Tips from our dermatologists
Winter is a beautiful season, but it can be a punishing time for your skin. After a long, harsh couple of months, you may want to ditch the coats and scarves and bring out the t-shirts and shorts, but your skin may not be recovered enough for that. Cold weather causes rash, cracked heels, sun- and windburn, flare-ups of underlying conditions, and chapped lips. If you happen to suffer from any of these conditions, here’s what to do about them.
Winter dries you out. Your skin’s outermost layer, the stratum corneum, functions as your outside shield and what keeps natural moisture inside the skin. When the humidity drops, the stratum corneum begins to dry out, leading to your skin feeling tight. To fight this, apply a moisturizer immediately after showering, to lock in the moisture. Use a product that is thicker than what you normally use and make sure you drink plenty of fluids to replenish your body moisture.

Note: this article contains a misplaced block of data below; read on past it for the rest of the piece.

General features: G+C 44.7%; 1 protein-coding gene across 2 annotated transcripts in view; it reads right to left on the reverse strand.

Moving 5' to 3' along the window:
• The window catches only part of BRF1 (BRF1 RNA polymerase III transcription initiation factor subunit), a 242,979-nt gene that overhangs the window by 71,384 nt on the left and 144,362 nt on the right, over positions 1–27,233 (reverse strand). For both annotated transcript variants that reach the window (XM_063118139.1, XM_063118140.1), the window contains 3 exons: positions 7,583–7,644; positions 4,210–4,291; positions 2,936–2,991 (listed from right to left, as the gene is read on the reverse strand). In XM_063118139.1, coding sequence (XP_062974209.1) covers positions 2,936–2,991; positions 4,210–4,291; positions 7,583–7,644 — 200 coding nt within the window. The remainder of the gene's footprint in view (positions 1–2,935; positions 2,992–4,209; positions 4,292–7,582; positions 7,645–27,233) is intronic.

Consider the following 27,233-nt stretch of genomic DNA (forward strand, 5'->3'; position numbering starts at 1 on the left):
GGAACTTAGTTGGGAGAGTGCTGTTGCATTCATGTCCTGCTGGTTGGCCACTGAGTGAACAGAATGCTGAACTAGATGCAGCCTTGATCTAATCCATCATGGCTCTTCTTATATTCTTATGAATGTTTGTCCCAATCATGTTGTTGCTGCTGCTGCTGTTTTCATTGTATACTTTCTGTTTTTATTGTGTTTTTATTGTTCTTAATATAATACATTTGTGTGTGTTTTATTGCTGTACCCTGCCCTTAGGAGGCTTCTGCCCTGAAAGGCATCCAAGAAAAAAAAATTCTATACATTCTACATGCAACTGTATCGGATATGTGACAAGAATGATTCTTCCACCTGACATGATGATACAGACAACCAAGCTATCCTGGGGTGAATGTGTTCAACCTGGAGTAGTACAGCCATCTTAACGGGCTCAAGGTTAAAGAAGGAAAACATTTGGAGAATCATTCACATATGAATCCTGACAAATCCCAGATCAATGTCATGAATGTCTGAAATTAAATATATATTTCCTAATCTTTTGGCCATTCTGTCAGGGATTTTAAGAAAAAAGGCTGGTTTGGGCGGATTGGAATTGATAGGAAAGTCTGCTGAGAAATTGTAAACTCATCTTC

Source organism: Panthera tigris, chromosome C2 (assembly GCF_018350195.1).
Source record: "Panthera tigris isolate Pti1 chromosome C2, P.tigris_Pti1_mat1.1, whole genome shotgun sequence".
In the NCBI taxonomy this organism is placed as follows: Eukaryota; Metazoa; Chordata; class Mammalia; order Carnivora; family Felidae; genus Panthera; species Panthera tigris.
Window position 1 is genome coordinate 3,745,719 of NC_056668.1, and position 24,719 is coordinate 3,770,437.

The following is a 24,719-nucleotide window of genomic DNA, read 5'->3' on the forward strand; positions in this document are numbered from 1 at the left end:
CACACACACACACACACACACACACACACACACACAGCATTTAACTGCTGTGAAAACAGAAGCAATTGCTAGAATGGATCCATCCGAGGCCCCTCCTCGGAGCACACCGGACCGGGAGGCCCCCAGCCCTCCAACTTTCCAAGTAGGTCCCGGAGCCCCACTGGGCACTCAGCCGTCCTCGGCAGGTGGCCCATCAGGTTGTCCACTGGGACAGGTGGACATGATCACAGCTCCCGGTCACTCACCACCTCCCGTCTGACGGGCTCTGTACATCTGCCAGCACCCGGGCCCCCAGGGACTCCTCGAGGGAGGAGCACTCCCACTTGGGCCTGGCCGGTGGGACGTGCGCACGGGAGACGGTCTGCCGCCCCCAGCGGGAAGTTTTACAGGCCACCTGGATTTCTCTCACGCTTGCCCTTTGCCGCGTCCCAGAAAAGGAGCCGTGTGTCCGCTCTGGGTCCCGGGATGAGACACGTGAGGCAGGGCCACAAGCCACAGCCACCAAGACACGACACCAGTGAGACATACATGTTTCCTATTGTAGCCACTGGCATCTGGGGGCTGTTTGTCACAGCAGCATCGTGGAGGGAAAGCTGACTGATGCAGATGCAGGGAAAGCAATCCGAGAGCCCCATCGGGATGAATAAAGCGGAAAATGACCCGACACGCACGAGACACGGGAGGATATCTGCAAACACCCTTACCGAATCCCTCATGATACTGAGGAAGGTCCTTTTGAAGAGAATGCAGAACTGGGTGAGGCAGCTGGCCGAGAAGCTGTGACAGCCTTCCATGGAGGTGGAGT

That harmful winter air can also dry out and damage your feet. Dry, cracked feet can make walking painful and can even invite infection. You can keep your feet healthy by covering them up in petroleum jelly and putting on a pair of socks overnight. You can also use a pumice stone to exfoliate your feet in the shower, and you can apply moisturizers to alleviate the dryness.
Sunburn and Windburn:
Just because it’s cold outside doesn’t mean you can’t get a sunburn. During the winter, most people forget to use sunscreen, resulting in sunburns in uncovered places, most commonly the face, chest and neck areas. Gusts of wind with cold, dry air can also result in windburn, which leads to redness, soreness and dry patches on the face. Protect yourself from the harmful UV rays and wind damage by using sunscreen with at least 30 SPF, keeping your face moisturized and investing in a scarf to fend off the elements.
Winter doesn’t just cause new conditions to arise, it makes old ones reappear too. People with rosacea, dermatitis, psoriasis and cold urticaria have trouble with flare-ups during these months. Moisturizing and using a humidifier in your home can help ameliorate these conditions and prevent flare-ups.
The lips are always exposed to the elements; chapped lips aren’t exclusive to the winter, but they are more common during this time. Exposure to the sun, wind and cold, dry air can lead to chapped lips. To prevent chapping, apply a lip balm daily, especially at night. Make sure it has sufficient SPF to prevent burning.
Dermatologist-Approved Skincare Tips for winter